Wednesday, May 18, 2005

I hate Whole Foods

Not very long ago I found myself in the Chelsea (New York City) area on a Saturday morning. I needed some breakfast staples - a dozen eggs, some bread and bacon. Chelsea has a shiny (relatively) new Whole Foods. Well. I think the best price for a dozen eggs was something close to $3. Bread? a veritable aisle-full. None less than $3. Now I am partial to Pepperidge Farm - probably considered a premium brand but not to be found at Whole Foods. Nor was anything like Wonder or brands one is used to shopping in supermarkets to be found. Bacon? $5 a pop.

I know it's Chelsea (I'll let the Monk get into that) and therefore frou-frou and expensive but I'd think I'd like to be able to buy some basics without spending a fortune.

Never going in there again unless I'm dying of thirst and have $5 to buy some organic berry drink.

In the Weekly Standard today Andrew Breitbart savages Whole Foods perfectly and elegantly.

THE DOWNSIDE to the Whole Foods experience is that its success is driven by one of our era's more grotesque phenomena: the upwardly-mobile urban dweller, the one who wants to indulge class-conscious epicurean yearnings and save the world, too. Whole Foods is a wonderland molded to accommodate the psyche of the socially-responsible, guilt-ridden liberal--the crunchy Kucinich capitalist.

What other conceivable reason would the chain have for displaying Out magazine at the checkout stand? Even if the wishful demographic estimates of gay-rights groups don't economically justify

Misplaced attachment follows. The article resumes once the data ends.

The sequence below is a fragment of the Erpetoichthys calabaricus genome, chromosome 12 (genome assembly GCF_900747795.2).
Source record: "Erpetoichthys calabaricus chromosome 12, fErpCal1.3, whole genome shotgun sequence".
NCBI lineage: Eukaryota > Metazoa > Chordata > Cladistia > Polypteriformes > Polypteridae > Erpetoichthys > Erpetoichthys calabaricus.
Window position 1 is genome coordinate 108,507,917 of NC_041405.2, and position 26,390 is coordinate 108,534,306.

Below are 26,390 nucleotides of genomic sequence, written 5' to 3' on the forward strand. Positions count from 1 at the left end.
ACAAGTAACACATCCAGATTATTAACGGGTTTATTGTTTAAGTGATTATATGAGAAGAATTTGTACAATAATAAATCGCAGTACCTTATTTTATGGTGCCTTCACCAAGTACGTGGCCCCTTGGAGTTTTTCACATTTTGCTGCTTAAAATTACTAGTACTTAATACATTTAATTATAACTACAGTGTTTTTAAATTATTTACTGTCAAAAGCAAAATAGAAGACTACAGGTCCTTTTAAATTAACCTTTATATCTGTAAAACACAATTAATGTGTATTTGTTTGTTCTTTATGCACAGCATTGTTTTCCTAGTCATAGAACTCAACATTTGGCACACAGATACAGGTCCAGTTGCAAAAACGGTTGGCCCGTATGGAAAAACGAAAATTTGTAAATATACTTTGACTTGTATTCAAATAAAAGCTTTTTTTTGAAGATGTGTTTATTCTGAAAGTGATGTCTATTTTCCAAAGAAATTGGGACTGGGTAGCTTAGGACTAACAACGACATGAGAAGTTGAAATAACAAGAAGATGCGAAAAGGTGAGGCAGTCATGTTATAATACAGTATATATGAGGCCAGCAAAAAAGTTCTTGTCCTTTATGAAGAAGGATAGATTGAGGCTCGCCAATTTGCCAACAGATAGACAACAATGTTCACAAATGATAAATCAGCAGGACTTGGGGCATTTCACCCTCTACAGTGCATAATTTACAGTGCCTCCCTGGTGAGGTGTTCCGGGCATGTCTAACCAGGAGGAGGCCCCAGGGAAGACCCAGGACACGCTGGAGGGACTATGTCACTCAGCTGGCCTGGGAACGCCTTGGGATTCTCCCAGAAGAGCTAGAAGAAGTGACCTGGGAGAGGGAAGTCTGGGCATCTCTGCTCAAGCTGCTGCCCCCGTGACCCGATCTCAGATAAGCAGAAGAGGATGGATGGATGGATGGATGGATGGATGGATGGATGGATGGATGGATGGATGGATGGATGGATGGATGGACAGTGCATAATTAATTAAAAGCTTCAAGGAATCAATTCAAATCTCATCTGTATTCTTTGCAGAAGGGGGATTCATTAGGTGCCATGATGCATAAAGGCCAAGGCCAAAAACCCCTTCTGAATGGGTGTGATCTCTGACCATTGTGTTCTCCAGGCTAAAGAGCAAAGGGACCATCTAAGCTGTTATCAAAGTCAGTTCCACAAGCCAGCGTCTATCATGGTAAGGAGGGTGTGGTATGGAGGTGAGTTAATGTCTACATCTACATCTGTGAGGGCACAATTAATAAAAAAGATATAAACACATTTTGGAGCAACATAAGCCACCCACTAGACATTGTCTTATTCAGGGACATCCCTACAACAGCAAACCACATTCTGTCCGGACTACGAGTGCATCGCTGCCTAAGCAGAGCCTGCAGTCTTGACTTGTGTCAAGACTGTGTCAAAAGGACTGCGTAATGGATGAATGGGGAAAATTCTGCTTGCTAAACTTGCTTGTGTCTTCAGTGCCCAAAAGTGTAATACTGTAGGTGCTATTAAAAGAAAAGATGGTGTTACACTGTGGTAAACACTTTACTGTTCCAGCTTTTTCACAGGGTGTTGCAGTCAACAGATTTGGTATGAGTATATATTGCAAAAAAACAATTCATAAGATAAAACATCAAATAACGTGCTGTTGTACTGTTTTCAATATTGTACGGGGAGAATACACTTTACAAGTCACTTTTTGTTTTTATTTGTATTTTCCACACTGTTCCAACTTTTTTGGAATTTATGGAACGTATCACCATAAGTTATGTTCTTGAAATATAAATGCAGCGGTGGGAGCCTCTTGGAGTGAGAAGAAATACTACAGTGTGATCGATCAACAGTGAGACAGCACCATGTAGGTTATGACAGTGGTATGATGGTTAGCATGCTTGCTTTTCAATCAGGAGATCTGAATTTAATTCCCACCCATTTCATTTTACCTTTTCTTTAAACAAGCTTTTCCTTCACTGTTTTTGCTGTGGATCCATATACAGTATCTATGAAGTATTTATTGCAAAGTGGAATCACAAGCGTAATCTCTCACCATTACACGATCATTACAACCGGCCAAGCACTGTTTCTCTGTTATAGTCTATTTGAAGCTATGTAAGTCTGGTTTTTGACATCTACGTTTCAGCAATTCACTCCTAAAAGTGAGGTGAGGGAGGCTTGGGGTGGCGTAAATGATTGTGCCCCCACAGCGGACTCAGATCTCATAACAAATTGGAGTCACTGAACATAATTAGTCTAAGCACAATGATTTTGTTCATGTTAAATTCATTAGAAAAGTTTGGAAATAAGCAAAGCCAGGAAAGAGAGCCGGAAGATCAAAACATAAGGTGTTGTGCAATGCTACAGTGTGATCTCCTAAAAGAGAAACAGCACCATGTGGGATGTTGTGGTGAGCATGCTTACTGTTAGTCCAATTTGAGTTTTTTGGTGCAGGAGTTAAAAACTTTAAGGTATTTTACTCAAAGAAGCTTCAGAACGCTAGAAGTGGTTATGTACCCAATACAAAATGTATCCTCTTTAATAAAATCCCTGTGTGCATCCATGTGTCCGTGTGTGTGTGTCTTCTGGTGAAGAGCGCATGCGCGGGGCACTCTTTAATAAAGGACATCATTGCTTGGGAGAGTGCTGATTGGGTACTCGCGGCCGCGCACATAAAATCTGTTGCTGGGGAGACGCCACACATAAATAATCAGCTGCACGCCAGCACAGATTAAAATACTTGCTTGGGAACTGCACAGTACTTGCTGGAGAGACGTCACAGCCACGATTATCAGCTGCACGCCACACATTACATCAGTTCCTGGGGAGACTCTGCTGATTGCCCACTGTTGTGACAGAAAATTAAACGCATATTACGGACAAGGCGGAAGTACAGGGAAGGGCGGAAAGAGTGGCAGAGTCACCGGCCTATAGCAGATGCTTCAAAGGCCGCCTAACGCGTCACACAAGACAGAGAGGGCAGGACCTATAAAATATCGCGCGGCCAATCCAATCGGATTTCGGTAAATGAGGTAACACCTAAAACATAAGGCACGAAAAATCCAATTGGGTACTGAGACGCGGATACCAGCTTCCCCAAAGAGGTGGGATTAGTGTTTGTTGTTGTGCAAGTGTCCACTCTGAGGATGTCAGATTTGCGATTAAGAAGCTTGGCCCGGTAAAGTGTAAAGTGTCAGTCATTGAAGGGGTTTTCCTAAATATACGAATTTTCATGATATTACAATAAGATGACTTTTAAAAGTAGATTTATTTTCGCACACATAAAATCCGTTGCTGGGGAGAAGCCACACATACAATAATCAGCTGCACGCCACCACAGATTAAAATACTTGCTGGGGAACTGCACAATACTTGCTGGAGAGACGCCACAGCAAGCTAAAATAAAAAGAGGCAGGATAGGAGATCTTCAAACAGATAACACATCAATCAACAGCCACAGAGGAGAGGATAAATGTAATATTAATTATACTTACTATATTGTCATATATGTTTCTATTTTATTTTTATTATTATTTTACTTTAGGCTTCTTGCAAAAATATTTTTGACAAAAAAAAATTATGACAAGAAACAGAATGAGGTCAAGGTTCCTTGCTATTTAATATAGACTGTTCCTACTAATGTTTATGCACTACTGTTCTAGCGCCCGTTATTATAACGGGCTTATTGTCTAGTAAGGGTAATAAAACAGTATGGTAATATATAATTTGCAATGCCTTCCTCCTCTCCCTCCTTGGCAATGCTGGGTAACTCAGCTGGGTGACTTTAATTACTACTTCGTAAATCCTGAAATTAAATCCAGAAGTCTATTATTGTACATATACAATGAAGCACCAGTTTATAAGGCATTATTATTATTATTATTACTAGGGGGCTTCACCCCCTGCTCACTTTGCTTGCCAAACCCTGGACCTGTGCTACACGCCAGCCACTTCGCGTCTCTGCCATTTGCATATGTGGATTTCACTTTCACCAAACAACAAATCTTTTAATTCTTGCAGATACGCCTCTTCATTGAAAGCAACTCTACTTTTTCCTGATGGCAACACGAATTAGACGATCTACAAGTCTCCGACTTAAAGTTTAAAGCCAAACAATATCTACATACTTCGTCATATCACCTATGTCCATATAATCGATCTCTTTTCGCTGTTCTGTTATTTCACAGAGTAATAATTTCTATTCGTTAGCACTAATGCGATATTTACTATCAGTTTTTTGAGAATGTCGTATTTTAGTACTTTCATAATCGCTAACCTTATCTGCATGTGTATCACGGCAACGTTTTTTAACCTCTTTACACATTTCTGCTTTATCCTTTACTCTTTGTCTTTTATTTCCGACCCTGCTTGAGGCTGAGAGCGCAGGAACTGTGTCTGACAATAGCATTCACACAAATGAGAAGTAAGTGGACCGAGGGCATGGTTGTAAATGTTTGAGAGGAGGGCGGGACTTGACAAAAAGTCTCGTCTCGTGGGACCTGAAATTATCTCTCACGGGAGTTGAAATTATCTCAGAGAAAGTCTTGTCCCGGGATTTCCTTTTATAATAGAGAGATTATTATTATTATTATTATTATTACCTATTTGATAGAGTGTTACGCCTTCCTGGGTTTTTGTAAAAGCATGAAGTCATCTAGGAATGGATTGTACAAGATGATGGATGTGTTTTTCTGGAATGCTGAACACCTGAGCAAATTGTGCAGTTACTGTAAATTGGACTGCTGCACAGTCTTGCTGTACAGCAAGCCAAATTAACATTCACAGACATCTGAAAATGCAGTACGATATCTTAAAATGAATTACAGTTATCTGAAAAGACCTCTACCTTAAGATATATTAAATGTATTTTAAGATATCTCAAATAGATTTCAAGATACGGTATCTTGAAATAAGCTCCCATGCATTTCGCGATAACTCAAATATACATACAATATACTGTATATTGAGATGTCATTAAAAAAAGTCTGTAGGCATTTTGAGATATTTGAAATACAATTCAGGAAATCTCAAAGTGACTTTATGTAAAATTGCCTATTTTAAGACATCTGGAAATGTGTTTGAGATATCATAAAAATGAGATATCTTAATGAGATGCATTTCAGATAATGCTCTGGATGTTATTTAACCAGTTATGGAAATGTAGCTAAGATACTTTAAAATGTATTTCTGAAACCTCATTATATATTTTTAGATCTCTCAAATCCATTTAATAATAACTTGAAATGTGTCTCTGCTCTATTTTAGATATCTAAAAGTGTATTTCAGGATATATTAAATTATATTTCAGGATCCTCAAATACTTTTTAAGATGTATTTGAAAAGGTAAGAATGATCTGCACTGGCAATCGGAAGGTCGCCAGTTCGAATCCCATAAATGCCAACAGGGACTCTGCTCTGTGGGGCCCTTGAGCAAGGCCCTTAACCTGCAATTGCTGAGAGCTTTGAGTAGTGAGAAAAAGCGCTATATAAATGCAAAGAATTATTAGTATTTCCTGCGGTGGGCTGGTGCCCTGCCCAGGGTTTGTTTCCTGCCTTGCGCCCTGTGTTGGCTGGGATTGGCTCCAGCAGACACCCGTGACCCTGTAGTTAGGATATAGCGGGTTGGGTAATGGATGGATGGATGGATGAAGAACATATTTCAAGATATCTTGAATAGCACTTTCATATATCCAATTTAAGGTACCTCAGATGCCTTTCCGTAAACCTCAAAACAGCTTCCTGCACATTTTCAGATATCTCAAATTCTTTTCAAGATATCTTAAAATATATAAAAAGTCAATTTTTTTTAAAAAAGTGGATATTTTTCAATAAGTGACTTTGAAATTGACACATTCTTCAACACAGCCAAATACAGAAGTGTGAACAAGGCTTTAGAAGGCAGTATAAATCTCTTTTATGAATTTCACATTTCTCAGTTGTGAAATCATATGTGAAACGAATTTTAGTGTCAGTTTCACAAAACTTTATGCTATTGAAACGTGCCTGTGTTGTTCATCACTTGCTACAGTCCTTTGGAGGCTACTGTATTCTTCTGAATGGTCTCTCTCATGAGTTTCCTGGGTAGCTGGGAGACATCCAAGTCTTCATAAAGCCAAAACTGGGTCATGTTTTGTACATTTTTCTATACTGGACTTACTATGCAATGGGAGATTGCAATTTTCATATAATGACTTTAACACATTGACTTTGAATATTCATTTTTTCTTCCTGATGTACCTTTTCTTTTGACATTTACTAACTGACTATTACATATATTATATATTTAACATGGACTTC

this niche product's front-and-center placement at the point of sale. Out--with other unreadable yoga and nutritionist-approved lifestyle monthlies arrayed around it--screams: You are an open-minded, deep-feeling and wondrously spiritual person. You are now free to buy, buy, buy!

That's also why the fundraising tally for the crisis du jour--tsunamis, famines, whatever--for each individual Whole Foods store is artfully displayed near the ATM swipe. The website,, is designed more in the style of a charitable foundation than a billion-dollar grocery enterprise. "Seafood sustainability" and "commitment to green" are among the subliminal slogans seeded throughout the shopping experience, as if to say, Hey, we're in this together. Your total is $117.42.

What really gets Breitbart's goat is a letter posted at eye-level at the checkout counter (well organized and efficient I must admit) by John Mackey, Whole Foods' CEO that shows how a mess of animal rights and vegetarian groups support Whole Foods' policies. PETA (People for the Ethical Treatment of Animals) is one of the undersigned which is a litmust test for me. Anyone who believes being a carnivore is "Holocaust on a plate" is deeply deluded or deeply troubled.

This letter though was signed by Peter Singer of Animal Rights International. Singer is a bio-ethicist and professor at Princeton who advocates famously bestiality (accusing humans of being 'specieist') and societal killing of severely disabled babies.

Back to Whole Foods, a highly profitable corporate entity which has chosen to brandish the Peter Singer Seal of Approval. The problem is that many people, myself among them, regard the man as a monster. All at once, what I had accepted (from an amused intellectual distance) as clever market positioning, artfully designed to draw in the gullible left, took a disturbing turn. I had always assumed Whole Foods did its homework to ensure that the social experience of shopping there would be a fine imported blend of good corporate citizenship and high-camp, but harmless, political correctness.

What we have instead is not so harmless after all. There is something deranged about a wildly successful corporate entity that prizes the endorsement of a man who will not distinguish between the moral claims of a lamb chop and a school child.

Call me a Philistine but I am much, much happier shopping at Super Stop n Shop.

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